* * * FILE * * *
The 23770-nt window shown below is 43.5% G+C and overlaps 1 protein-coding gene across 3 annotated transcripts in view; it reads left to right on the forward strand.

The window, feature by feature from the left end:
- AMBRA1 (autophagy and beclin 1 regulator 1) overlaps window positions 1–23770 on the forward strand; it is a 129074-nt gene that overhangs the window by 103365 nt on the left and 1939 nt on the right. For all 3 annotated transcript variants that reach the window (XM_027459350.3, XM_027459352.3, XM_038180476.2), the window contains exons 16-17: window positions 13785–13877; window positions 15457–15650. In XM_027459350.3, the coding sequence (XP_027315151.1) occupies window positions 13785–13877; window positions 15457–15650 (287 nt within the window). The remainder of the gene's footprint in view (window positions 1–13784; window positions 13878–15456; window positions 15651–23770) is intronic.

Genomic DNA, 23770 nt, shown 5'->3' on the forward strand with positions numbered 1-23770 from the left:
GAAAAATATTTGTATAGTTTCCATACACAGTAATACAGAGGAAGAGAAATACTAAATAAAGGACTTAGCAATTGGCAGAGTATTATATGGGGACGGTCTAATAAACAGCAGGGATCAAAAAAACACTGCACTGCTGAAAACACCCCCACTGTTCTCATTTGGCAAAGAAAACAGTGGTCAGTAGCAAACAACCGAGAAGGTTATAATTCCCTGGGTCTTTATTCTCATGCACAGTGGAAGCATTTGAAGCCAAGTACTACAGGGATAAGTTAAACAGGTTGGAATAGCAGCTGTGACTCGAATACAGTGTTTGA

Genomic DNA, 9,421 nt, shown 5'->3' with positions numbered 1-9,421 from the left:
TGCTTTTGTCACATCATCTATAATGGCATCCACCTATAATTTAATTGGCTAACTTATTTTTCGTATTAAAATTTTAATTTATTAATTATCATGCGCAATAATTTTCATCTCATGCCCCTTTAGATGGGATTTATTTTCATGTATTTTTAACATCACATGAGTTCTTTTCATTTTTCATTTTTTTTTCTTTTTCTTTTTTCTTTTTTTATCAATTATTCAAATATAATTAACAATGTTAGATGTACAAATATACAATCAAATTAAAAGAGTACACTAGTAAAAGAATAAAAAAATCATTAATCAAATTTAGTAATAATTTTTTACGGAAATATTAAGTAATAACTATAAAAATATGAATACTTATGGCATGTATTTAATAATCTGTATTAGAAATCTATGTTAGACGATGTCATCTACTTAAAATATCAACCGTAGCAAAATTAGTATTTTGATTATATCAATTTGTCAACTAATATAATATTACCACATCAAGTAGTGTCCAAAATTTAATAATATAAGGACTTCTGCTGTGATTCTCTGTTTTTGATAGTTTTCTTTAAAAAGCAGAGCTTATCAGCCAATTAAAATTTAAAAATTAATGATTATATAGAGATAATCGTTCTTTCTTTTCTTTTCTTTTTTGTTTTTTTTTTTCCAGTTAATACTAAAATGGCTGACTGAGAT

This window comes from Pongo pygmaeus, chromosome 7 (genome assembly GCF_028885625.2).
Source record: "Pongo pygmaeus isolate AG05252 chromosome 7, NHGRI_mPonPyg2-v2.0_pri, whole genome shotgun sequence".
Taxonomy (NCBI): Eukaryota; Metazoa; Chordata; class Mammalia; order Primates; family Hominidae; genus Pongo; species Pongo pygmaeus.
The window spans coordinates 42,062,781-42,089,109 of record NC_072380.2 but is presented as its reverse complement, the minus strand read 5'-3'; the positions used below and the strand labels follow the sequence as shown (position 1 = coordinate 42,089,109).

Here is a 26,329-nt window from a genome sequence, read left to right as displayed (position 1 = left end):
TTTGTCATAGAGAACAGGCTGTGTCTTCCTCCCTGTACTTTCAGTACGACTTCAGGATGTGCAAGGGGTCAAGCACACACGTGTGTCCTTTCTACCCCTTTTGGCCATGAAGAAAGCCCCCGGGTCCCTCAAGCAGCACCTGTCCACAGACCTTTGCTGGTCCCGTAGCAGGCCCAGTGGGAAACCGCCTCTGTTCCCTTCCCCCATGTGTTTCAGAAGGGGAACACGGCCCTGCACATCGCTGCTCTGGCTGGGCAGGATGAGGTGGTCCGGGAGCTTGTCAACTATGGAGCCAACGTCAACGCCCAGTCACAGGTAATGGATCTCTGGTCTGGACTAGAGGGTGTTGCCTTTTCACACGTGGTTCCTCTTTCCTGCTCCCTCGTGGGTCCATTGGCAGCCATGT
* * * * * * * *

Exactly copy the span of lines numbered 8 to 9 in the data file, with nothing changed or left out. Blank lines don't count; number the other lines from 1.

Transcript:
This window comes from Pongo pygmaeus, chromosome 7 (genome assembly GCF_028885625.2).
Source record: "Pongo pygmaeus isolate AG05252 chromosome 7, NHGRI_mPonPyg2-v2.0_pri, whole genome shotgun sequence".